Eastport to Block Island
The past weekend was another Perfect Storm, fueled by the start of the first real heat wave of the summer, prompting people to want to get away, to the beaches, to the water, to Block Island. It was simply too hot, and there were too many people both from within the state and beyond our borders, all seeking respite at the shore, here and on the mainland.
We had, it seemed, larger numbers of young people, apparently not followers of any sort of actual news, who are still operating on the presumption they are invincible, that this is an illness that impacts only the elderly and infirm, and even then no one they know so it has to it no reality.
It was a weekend of the things that happen every summer compressed into one hot Saturday, exacerbated by the cloud of COVID always hanging over us, the weird sense of normalcy and worry with neither acknowledging the other. There were the usual ambulance runs, and two accidents at the airport, potentially catastrophic but by all accounts not this time. And hot tempers that come with heat and uncertainty.
It has become impossible to tell how many people are really here, four mopeds beeping around and around Rebecca look like eight and sound like sixteen. We see the visitors without masks and only secondarily notice many with them.
Strangely, by day’s end Saturday, the long lines awaiting the three boats back to the mainland were subdued, without the madness I was expecting when I dared venture back out to the dock. A sort of calm had descended as the temperature and sun dropped, as the exhausted stood or sat on the pavement, no tempers flaring, none of the expected histrionics in play.
A few even stopped to thank the policemen with whom l was talking.
Sunday afternoon brought, at least to this corner, just nonsense, a Four Rebecca Roundabout Report day. There was a jerk on a moped, a tire rolling — seemingly from nowhere — to land on the sidewalk, a Bike Crashes into Trash Can event, then the last I recorded, not bothering to spell out the title or even give a nod to the date.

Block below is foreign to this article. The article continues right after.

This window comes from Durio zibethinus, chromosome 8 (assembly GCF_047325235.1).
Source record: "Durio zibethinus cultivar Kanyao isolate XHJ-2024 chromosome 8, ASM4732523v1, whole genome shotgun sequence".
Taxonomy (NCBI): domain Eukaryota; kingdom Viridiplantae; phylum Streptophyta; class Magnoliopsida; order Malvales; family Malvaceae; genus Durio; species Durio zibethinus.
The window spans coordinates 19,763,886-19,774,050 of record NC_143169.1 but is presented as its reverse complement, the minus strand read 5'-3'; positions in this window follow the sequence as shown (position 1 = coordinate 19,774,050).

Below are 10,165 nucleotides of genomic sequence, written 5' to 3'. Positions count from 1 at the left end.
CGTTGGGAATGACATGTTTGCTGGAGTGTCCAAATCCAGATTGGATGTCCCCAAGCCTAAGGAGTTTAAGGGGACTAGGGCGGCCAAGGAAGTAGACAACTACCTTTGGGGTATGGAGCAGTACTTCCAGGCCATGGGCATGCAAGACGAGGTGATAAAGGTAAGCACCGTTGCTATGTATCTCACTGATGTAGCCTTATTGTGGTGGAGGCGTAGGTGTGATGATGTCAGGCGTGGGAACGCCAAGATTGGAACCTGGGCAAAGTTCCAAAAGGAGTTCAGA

RRR4. Anyone remember the movie “The Burbs” with a young Tom Hanks and Carrie Fisher? That’s this corner today without the murdering neighbors. Third time in two days a car has stalled between Sullivan’s and here but this one wouldn’t start, again. Guys get out and try to push, no results, another guy appears in a Jeep and starts to line up to push, first guys panic: “it’s a rental” to which guy in Jeep responds “it’s okay, I work for Johnny.” Guess you need a scorecard for that one. [Tag line of “The Burbs,” from a teenager watching the neighbors from his parents’ porch: “God, I love this street.”]
But it was the worst of the weekend, not the nonsense, that was weighing, late Monday afternoon. It was almost six when I headed down the Neck, after the sun had changed from harsh overhead to long golden light on the pastures of Mitchell Farm and the traditional hottest days of summer activity, the haying of old pasture land.
The tractor, an ancient red Farmall, was hauling some piece of equipment and the field was etched with neat windrows of fallen and gathered grass and wildflowers. There was, I learned the next day, another machine waiting to create the cylindrical bales I’ve seen but never before witnessed being made, or lifted by a little bobcat/forklift with arms, to sit on waiting flatbed trucks.
It is light years from my early memories, of a Ford tractor dragging hay with a rope so thick men could stand on it, their forks guiding one of these long rows into a loop, and then pitching loose hay from the ground up into a dusty, suffocating loft. Just the other day I came across a photo from my cousins’ farm on the other end of the island, where the land ran to the edge of the bluff, and hay was piled high on long-bedded trucks, piled to overflowing, they were “posed” three abreast while the tangible evidence of a hard days’ labor was captured on film.
Still, this week there was enough that was familiar, the clanking of the machinery, the warmth of the sun, and, especially that smell of summer hay, new and rich, that stayed with me most of the way home and provided a brief but illusion of other-summer long-ago pre-COVID peace when we were known for fishing and “Eastport to Block Island” forecasts and little else.